NICKEL TODAY – Test holds, prices work higher again

Short Term:
Medium Term:
Long Term:
R1 10,269 20 DMA
R2 10,440 Sep 09 peak
R3 10,785 Oct 2015 high/HRL
R4 10,900 Recent peak
R5 11,030 High so far
R6 11,566 Long term DTL
S1 10,269 20 DMA
S2 10,017 SL
S3 9,998 38.2% Fibo
S4 9,906 Channel top
S5 9,750 August low
S6 9,700 May peak
S7 9,680 50% Fibo
S8 9,630 Recent low
S9 8,330-8,245 Apr-May support
S10 7,550 Feb low

MACD = Moving average convergence divergence
BB = Bollinger band
DMA = Daily moving average
Fibo = Fibonacci retracement line
SL = Support line
HL = Horizontal line
H&S = Head-and-shoulder pattern


  • Nickel’s latest rally ran into overhead supply ahead of the August peak and prices have since pulled back to test the quality of underlying support. They found support ahead of the previous dip low and around the 38.2% Fibo of the June-August rally.
  • Overhead supply still seems to dominate ahead of $11,000 per tonne, basis LME three months.
  • We saw the September pullback as consolidation after the powerful gains in May-August so we would not be surprised if prices push higher from here.
  • Basis the monthly chart (not shown), the rally may only have just started. The long-term DTL is at $11,566 per tonne.

Other factors

The c-3s spread is not showing much tightness. It was last at a contango of $58.5-42.5 per tonne. 

With the Philippine supply disruption not price-orientated, reduced Philippine mine production may well tighten the fundamentals considerably although there is still much uncertainty as to how much will be be suspended and for how long. In addition, the market is nervous that some exports of low-grade nickel from Indonesia, which cannot be processed by the new NPI plants in the country, may be allowed. If so, some of China’s NPI producers may restart, which would then further offset any revival in demand for refined nickel. 

Given these uncertainties, perhaps nickel prices will consolidate for a while rather than push ahead. But nickel can be a volatile metal and, if better economic data emerges, users of nickel and stainless steel may well start to restock or put on hedges against their likely future nickel exposure.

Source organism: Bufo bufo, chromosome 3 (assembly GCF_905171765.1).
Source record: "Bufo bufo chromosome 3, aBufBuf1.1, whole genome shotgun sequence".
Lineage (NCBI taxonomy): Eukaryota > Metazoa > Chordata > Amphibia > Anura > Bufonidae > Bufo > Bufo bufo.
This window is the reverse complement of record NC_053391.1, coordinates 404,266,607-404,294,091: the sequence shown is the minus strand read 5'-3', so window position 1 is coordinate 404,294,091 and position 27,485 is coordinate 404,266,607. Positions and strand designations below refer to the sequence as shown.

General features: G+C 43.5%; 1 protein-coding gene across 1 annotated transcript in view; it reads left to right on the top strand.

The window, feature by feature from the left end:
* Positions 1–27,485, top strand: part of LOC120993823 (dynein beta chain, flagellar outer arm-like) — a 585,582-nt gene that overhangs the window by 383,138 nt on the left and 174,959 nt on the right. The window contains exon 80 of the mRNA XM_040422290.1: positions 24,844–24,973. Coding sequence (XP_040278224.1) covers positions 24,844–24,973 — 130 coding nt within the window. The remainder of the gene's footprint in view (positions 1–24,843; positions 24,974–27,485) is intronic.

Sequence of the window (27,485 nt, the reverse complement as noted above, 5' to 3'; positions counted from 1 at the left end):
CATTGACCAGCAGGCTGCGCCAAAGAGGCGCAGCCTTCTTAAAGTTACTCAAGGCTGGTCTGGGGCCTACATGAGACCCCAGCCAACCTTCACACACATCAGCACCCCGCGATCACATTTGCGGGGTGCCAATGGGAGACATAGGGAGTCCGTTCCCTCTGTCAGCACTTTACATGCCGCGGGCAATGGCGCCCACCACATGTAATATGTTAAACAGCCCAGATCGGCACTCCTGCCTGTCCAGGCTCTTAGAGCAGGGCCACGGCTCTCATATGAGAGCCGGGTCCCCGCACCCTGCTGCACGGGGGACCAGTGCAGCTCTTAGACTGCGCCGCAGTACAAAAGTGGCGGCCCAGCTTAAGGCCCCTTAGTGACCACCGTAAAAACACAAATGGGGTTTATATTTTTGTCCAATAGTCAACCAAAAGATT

Stainless steel production in China should rise 6.8 percent this year, according to Antaike, while new plants ramp up. Crucial will be whether the extra stainless steel will be needed or if stocks will build up. We are quietly optimistic that China’s economy is turning a corner while government housing and infrastructure projects gather momentum.

Overall, we expect the fundamentals to remain supportive but no shortage is likely given the stock overhang. Still, faced with a supply deficit that requires stocks to be drawn down, it may be that those holding onto stocks will do so more tightly. While there may be stock around, it is not necessarily for sale at today’s price.


We are bullish over the medium term because nickel prices are still very low but, given high nickel stocks, a lack of tightness and only one large holder (30-39 percent) of the nearby positions, we are not necessarily in a hurry to buy. But if a rebound is seen to have legs, funds may well increase exposure again; still, the gross long position is already high. A swing factor would now be whether Indonesia allows exports of lower grade ores again. This seems counter-productive because such a move would probably reduce nickel prices and put the viability of the new NPI facilities that are being built into question.

All trades or trading strategies mentioned in the report are hypothetical, for illustration only and do not constitute trading recommendations.